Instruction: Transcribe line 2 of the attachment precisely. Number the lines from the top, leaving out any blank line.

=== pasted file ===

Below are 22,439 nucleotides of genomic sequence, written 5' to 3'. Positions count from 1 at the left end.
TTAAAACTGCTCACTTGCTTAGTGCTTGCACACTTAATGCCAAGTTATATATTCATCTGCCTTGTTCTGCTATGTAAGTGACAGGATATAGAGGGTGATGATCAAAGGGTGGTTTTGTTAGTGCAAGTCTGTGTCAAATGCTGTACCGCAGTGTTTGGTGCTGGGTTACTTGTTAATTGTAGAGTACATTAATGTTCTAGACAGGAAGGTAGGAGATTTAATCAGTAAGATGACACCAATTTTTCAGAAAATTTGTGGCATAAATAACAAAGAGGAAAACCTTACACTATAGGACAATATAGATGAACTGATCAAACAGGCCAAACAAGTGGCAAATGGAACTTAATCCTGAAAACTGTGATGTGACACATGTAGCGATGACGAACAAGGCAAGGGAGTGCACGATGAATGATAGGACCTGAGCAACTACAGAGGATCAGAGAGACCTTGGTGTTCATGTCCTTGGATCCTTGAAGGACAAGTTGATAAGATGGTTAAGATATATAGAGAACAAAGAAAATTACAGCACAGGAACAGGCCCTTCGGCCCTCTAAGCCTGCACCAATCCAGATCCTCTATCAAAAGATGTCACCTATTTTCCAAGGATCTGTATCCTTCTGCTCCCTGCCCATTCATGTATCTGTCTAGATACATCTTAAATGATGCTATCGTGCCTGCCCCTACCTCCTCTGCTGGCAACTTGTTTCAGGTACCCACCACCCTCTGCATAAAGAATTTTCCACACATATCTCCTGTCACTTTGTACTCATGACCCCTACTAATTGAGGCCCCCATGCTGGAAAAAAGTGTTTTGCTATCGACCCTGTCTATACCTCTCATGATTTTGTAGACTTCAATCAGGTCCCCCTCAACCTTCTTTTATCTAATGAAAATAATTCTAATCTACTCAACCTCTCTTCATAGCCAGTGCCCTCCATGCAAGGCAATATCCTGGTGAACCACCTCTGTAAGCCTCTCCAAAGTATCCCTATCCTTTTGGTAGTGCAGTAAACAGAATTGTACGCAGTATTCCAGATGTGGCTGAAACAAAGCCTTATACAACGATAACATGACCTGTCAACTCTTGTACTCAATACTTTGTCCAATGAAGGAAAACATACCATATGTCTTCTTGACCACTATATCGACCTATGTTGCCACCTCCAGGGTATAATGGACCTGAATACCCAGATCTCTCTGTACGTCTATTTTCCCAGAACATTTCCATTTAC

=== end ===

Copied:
TTAAAACTGCTCACTTGCTTAGTGCTTGCACACTTAATGCCAAGTTATATATTCATCTGCCTTGTTCTGCTATGTAAGTGACAGGATATAGAGGGTGATGATCAAAGGGTGGTTTTGTTAGTGCAAGTCTGTGTCAAATGCTGTACCGCAGTGTTTGGTGCTGGGTTACTTGTTAATTGTAGAGTACATTAATGTTCTAGACAGGAAGGTAGGAGATTTAATCAGTAAGATGACACCAATTTTTCAGAAAATTTGTGGCATAAATAACAAAGAGGAAAACCTTACACTATAGGACAATATAGATGAACTGATCAAACAGGCCAAACAAGTGGCAAATGGAACTTAATCCTGAAAACTGTGATGTGACACATGTAGCGATGACGAACAAGGCAAGGGAGTGCACGATGAATGATAGGACCTGAGCAACTACAGAGGATCAGAGAGACCTTGGTGTTCATGTCCTTGGATCCTTGAAGGACAAGTTGATAAGATGGTTAAGATATATAGAGAACAAAGAAAATTACAGCACAGGAACAGGCCCTTCGGCCCTCTAAGCCTGCACCAATCCAGATCCTCTATCAAAAGATGTCACCTATTTTCCAAGGATCTGTATCCTTCTGCTCCCTGCCCATTCATGTATCTGTCTAGATACATCTTAAATGATGCTATCGTGCCTGCCCCTACCTCCTCTGCTGGCAACTTGTTTCAGGTACCCACCACCCTCTGCATAAAGAATTTTCCACACATATCTCCTGTCACTTTGTACTCATGACCCCTACTAATTGAGGCCCCCATGCTGGAAAAAAGTGTTTTGCTATCGACCCTGTCTATACCTCTCATGATTTTGTAGACTTCAATCAGGTCCCCCTCAACCTTCTTTTATCTAATGAAAATAATTCTAATCTACTCAACCTCTCTTCATAGCCAGTGCCCTCCATGCAAGGCAATATCCTGGTGAACCACCTCTGTAAGCCTCTCCAAAGTATCCCTATCCTTTTGGTAGTGCAGTAAACAGAATTGTACGCAGTATTCCAGATGTGGCTGAAACAAAGCCTTATACAACGATAACATGACCTGTCAACTCTTGTACTCAATACTTTGTCCAATGAAGGAAAACATACCATATGTCTTCTTGACCACTATATCGACCTATGTTGCCACCTCCAGGGTATAATGGACCTGAATACCCAGATCTCTCTGTACGTCTATTTTCCCAGAACATTTCCATTTAC